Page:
Plebgate police officers to face MPs over evidence

Former Tory chief whip Andrew Mitchell. Picture: PA
Former Tory chief whip Andrew Mitchell. Picture: PA
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Two police officers caught up in the so-called plebgate row face a public scolding today as they are hauled before MPs to apologise for giving “misleading” evidence.

Police Federation representatives Detective Sergeant Stuart Hinton and Sergeant Chris Jones will appear before the Home Affairs Select Committee for the second time in as many weeks.

Along with Inspector Ken MacKaill, the two officers were accused of attempting to discredit former Tory chief whip Andrew Mitchell after meeting him in October last year.

The officers, who were representing the forces of West Mercia, Warwickshire and West Midlands, were spared misconduct proceedings by an internal investigation.

But the Independent Police Complaints Commission (IPCC) later disputed the findings and said there were issues of “honesty and integrity” among the three men.

After taking evidence from the three officers on October 23, the committee published a report, which found their evidence was “possibly deliberately” misleading, lacked credibility and was contradictory.

And the IPCC yesterday announced it will conduct its own investigation after finding “procedural irregularities” in the way the initial inquiry was handled.

Dame Anne Owers and Rachel Cerfontyne, chair and deputy chair of the Independent Police Complaints Commission (IPCC), will also appear before the committee.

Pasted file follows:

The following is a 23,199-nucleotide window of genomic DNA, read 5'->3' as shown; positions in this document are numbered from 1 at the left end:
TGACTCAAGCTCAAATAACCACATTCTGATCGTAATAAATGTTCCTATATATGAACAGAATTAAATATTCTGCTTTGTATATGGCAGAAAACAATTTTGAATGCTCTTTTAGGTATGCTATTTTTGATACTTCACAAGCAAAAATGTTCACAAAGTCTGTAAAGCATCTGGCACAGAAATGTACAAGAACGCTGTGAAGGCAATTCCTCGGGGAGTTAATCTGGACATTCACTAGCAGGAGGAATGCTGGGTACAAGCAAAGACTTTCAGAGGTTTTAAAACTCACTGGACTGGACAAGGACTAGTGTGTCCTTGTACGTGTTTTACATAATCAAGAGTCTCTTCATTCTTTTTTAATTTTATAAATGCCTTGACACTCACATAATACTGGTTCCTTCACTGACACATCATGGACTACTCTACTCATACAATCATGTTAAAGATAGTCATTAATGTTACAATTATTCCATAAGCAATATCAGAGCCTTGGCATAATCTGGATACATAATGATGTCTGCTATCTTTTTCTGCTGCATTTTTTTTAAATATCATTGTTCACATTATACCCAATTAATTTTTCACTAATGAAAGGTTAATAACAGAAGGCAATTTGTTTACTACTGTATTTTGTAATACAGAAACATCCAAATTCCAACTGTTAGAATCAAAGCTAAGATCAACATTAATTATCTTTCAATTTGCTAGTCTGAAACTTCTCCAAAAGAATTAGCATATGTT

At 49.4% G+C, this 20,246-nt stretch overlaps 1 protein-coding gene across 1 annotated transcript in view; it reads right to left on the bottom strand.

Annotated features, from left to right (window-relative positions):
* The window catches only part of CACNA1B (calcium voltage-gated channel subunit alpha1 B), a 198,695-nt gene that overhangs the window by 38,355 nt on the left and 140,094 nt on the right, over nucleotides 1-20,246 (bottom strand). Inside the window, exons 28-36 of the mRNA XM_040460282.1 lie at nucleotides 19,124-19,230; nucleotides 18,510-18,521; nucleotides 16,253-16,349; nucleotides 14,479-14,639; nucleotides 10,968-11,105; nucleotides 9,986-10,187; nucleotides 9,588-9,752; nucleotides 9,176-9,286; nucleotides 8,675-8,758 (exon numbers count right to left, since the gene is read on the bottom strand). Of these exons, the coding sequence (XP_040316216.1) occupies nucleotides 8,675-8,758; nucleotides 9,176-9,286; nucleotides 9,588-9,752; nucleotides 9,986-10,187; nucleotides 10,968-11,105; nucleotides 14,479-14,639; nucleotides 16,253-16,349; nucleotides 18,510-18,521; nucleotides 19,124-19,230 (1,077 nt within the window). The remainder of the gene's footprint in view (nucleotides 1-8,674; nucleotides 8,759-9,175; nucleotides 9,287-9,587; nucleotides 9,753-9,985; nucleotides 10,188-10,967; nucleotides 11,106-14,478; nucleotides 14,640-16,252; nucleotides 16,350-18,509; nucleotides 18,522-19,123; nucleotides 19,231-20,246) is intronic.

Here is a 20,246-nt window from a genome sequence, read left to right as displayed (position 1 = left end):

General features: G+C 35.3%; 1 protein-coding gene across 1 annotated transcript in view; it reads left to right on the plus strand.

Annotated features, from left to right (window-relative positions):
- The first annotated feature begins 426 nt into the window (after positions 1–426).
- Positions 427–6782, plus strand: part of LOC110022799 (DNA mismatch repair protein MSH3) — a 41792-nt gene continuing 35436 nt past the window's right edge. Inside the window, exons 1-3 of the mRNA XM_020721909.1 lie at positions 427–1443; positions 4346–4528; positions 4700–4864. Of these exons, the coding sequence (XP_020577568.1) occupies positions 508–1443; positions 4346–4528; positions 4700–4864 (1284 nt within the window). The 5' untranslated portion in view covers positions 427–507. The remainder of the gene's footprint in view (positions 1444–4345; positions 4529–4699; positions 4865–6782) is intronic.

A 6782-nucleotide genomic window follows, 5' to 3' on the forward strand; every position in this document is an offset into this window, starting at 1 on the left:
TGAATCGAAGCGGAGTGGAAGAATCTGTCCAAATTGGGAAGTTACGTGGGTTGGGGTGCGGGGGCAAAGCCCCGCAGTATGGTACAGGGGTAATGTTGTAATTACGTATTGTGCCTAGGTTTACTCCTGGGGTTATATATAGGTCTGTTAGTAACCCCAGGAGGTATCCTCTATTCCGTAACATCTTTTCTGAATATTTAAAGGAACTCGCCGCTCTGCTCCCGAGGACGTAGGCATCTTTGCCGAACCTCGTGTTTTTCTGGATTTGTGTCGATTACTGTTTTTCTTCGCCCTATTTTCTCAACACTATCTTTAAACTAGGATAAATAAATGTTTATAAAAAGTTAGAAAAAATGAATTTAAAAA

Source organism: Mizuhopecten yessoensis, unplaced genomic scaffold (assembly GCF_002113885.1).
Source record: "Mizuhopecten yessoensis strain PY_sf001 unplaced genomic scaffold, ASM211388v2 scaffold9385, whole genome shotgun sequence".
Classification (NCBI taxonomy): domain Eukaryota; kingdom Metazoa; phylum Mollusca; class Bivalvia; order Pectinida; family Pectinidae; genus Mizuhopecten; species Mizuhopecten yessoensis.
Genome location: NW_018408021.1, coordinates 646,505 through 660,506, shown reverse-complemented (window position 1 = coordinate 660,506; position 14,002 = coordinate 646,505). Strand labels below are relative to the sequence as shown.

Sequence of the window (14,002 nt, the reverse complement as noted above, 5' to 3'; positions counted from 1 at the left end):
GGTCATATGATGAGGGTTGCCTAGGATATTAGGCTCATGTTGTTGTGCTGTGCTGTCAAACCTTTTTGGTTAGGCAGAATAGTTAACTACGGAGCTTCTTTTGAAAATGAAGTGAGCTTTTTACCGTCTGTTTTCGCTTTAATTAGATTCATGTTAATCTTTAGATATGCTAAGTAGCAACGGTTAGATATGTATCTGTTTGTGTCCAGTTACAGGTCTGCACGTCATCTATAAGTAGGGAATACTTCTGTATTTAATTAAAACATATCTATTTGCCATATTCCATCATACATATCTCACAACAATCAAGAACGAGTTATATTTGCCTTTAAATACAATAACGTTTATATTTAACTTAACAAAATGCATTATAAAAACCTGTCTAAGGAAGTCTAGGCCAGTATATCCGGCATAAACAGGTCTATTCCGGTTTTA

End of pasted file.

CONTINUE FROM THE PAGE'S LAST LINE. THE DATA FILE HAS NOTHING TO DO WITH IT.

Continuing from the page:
Mr Mitchell met with the three representatives at his Sutton Coldfield constituency office after he was accused of calling officers guarding Downing Street “plebs” in an alleged foul-mouthed rant as he was asked to cycle through a side gate on September 19 last year.

The Tory MP said he wanted to sit with Mr MacKaill, Det Sgt Hinton and Sgt Jones to ‘’clear the air’’.

A transcript shows Mr Mitchell apologised for swearing at the police officers but denied using the word ‘’plebs’’, while in comments made after the meeting Mr MacKaill claimed the former Tory chief whip refused to provide an account of the incident.

In its report, the committee hit out at the three officers for refusing to apologise for their actions, given the effect it had on Mr Mitchell’s personal life and career. He resigned a month after the altercation took place at the Downing Street gates.

‘’If evidence was given in a similar manner by three serving police officers to a court of law it is our view that such testimony would undermine a case and lead a jury to reach an unfavourable conclusion as to the credibility of the evidence given by those police officers,’’ the report read.

The group of MPs was also particularly critical of Det Sgt Hinton for referring to Home Secretary Theresa May as ‘’that woman’’ before claiming he was misquoted in an apparent attempt to avoid disciplinary action.

The IPCC later revealed it had found problems with the draft and final reports produced by the original internal inquiry led by West Mercia Police.

The report was missing Chief Inspector Jerry Reakes-Williams’ opinion, who led the investigation, the IPCC said.

Mr Reakes-Williams found the officers had a misconduct case to answer, but his opinion was not included in the report because he mistakenly believed the report should reflect the views of each of the forces’ senior officers, it added.

The Crown Prosecution Service is considering whether to bring criminal charges following Scotland Yard’s separate investigation into the incident, known as Operation Alice.

Eight people including five police officers arrested under the £230,000-plus investigation were re-bailed last week.